Thursday, October 8, 2009

RSPCA Awareness Week Day 7: Humane Education and Breaking the Cycle of Violence


RSPCA Education Officer Stephanie Sok with students from Ashmont Public School

The RSPCA run a free Humane Education Program for kindergarten, primary and high schools. Our mission is to positively change students’ behaviour and attitudes towards animals through interesting, informative and eye-opening lessons. We hope that these lessons will inspire and encourage students to make kind, informed choices about the way they treat animals and each other.

The RSPCA feel that it is crucial for children of all ages to learn to respect animals and also to understand that they feel pain just like humans do. Research has shown that animal abuse does not happen in isolation but that there is a link between violence towards animals and violence towards people. We as educators are obliged to try and stop this cycle of violence and give students the tools to make better choices for animals.

This is where the FREE RSPCA Humane Education Program can help.

The duration of each lesson is 30 minutes; we come to you and teach classes of up to 30 students in the comfort of their own classroom. We can visit one class or we can take the time to visit every class in the school! Each school also receives an All Creatures Club resource pack which contains curriculum linked lesson sequences, information and a CD ROM for K-6 students.

What RSPCA Humane Education offers:
• Kindy/Early Stage 1 (ES1) – ‘Prevent a bite’ Program

Allows children to learn the correct way to approach dogs and help us to reduce the risk of dog bites. Curriculum link: Play It Safe PDHPE

• Year 1 & 2/ Stage 1 (S1) – Max Pack

With the help of our plush toy dog Max we teach students the role of the RSPCA in our society and the skills needed to be a responsible pet owner. Curriculum link: Workers in the community HSIE; The need for shelter HSIE; Getting along with others PDHPE.

• Year 3 & 4/Stage 2 (S2) – Cat Tales

Because cats are an easy target for cruelty, this lesson aims to encourage positive attitudes towards cats through an exciting and interesting journey through time; looking at cats in history and their amazing adaptations. We discuss important welfare issues and together with the students create a humane home environment for all animals. Curriculum link: Building my network PDHPE; Living in communities HSIE.

• Year 5 & 6/ Stage 3 (S3) – Playing my part

Students learn about the RSPCA as a charity and its role in the community. Through investigating some local animal cruelty cases and an international case study, students reflect on their own role in the community as a responsible citizen and also think about the part they can play from a global perspective. Curriculum link: Playing my part PDHPE; Current Issues HSIE.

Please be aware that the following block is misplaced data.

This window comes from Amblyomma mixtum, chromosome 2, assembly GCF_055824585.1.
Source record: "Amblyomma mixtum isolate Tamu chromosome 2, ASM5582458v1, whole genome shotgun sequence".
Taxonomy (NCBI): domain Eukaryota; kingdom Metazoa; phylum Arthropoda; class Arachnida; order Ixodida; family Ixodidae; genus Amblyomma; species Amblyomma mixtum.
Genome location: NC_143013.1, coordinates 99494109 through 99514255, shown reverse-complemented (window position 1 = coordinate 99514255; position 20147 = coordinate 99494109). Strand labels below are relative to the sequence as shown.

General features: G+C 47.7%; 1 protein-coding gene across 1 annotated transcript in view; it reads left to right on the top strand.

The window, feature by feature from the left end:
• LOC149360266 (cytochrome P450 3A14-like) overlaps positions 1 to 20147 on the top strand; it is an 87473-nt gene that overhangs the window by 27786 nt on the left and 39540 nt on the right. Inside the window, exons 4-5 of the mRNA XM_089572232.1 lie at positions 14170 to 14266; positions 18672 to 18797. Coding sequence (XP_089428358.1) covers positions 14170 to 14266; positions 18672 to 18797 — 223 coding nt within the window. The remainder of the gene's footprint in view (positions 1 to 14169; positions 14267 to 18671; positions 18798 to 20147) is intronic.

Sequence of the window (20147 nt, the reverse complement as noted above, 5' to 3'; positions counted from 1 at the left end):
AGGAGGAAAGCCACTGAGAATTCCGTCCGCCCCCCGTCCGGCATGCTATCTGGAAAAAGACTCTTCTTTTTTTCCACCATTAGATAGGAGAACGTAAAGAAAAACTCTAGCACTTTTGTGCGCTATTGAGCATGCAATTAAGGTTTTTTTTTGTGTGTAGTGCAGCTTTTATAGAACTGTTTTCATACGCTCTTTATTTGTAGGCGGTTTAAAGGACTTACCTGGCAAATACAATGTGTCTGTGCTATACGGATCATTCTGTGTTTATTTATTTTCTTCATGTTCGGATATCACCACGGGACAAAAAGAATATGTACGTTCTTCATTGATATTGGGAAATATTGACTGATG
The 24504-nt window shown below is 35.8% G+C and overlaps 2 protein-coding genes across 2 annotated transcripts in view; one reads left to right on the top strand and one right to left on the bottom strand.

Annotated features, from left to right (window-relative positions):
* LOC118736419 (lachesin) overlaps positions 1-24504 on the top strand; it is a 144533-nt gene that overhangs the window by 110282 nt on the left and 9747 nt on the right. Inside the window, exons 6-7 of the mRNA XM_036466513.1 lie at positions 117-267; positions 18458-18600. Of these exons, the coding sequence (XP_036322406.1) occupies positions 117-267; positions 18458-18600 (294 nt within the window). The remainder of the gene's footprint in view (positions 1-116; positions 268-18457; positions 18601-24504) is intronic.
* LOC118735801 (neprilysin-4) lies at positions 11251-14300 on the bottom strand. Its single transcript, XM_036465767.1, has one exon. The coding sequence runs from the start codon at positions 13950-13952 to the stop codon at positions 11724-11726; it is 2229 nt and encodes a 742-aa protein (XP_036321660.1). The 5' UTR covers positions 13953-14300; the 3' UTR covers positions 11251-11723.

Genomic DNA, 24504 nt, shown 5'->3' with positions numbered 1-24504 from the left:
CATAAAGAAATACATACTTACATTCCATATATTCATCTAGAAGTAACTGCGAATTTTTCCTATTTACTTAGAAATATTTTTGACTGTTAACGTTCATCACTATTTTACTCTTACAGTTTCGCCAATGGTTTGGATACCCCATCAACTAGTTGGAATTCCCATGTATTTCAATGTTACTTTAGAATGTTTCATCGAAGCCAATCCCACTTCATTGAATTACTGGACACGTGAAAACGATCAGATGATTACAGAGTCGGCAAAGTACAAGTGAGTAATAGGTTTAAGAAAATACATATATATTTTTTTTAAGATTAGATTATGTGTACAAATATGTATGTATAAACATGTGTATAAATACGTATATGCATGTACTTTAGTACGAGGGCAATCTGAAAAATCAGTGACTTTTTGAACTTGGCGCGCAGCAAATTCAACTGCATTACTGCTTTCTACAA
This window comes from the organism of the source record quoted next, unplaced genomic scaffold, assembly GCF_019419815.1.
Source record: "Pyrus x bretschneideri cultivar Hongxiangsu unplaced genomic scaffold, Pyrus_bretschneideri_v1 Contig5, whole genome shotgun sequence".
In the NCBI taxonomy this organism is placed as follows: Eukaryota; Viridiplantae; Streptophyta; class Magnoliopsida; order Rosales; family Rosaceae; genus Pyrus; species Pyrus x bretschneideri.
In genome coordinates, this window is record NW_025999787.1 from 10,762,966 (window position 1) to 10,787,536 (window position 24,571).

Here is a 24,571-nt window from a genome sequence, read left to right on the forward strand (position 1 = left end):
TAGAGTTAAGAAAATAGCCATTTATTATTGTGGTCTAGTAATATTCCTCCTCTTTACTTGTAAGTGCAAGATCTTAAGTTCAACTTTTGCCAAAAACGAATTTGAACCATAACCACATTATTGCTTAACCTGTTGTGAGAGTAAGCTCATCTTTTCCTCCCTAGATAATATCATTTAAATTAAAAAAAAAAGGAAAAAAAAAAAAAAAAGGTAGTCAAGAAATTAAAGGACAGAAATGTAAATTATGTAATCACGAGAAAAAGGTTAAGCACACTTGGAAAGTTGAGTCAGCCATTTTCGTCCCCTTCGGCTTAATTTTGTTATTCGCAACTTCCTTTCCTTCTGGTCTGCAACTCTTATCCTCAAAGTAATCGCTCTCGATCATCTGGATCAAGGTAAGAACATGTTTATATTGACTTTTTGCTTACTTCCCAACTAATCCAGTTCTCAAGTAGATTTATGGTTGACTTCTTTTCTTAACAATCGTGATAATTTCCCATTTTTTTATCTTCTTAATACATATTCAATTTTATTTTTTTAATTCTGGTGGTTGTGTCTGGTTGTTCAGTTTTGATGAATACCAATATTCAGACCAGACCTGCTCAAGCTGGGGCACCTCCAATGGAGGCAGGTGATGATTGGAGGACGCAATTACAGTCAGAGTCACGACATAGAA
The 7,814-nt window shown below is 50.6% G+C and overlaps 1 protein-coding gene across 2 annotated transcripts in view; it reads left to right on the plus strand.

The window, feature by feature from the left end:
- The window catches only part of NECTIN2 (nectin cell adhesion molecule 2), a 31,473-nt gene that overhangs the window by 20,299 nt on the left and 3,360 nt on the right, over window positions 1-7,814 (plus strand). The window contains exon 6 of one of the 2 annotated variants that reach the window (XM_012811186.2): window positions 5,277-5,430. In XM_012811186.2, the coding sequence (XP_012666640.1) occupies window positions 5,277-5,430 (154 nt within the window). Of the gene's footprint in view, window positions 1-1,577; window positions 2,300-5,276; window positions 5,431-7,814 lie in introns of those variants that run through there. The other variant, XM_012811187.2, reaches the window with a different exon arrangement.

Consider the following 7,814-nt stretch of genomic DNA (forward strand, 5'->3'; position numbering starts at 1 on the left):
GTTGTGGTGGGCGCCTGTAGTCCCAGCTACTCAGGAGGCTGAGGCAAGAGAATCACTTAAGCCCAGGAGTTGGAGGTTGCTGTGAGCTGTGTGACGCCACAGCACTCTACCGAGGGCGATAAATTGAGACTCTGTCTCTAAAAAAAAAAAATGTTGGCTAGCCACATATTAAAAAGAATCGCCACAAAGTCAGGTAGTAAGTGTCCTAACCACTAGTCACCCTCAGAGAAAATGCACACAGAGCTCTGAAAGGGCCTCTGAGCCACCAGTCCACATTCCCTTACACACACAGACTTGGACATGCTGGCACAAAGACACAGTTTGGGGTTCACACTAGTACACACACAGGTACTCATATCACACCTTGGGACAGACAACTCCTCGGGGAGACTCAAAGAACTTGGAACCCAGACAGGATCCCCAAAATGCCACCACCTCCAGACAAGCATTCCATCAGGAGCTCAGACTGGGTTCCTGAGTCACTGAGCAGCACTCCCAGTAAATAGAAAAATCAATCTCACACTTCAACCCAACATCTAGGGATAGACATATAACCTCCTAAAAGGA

Secondary School Humane Education - Breaking the Cycle of Violence

The RSPCA Humane Education Department has reached over 60 000 primary students in NSW. Due to the success of the program and ongoing support from the University of Sydney, we would like to extend our education to secondary schools with our important humane messages.

As a Teacher or Parent, Why Should I be Concerned About Animal Cruelty?

Because of the link between animal cruelty and violence. Animal abuse does not happen in isolation. It is part of a far bigger problem of violence in society. Research suggests there is a link between animal abuse, domestic violence, child abuse and aggressive, anti-social behaviour.

Animal cruelty is often a sign of serious psychological distress. It can indicate that a youth has either experienced violence first hand or is at risk of becoming violent towards people. Research shows that most
serial killers had, as youths, killed or tortured animals. We must recognise that youths who deliberately abuse animals or talk about animal abuse in the home, are crying out for help. For youths living with domestic violence, family pets are extremely important and they can develop intense relationships with them – these
relationships can either be positive or negative.

Teaching youths empathy for animals has shown an increase in empathy for humans.


How can I help break the cycle of abuse?

· The RSPCA can help teachers break the cycle of violence through humane education at schools.
· Humane education should be an integral part of every school program.
· Teachers can educate others about the connection between animal cruelty and other violent crimes, including child abuse.
· Teaching by example is a teacher’s most powerful tool. Showing your respect and kindness towards animals models appropriate behaviour for students.
For further information about this program, or to make a booking, please call our Humane Education Department on 02 9770 7555 or email: education@rspcansw.org.au.

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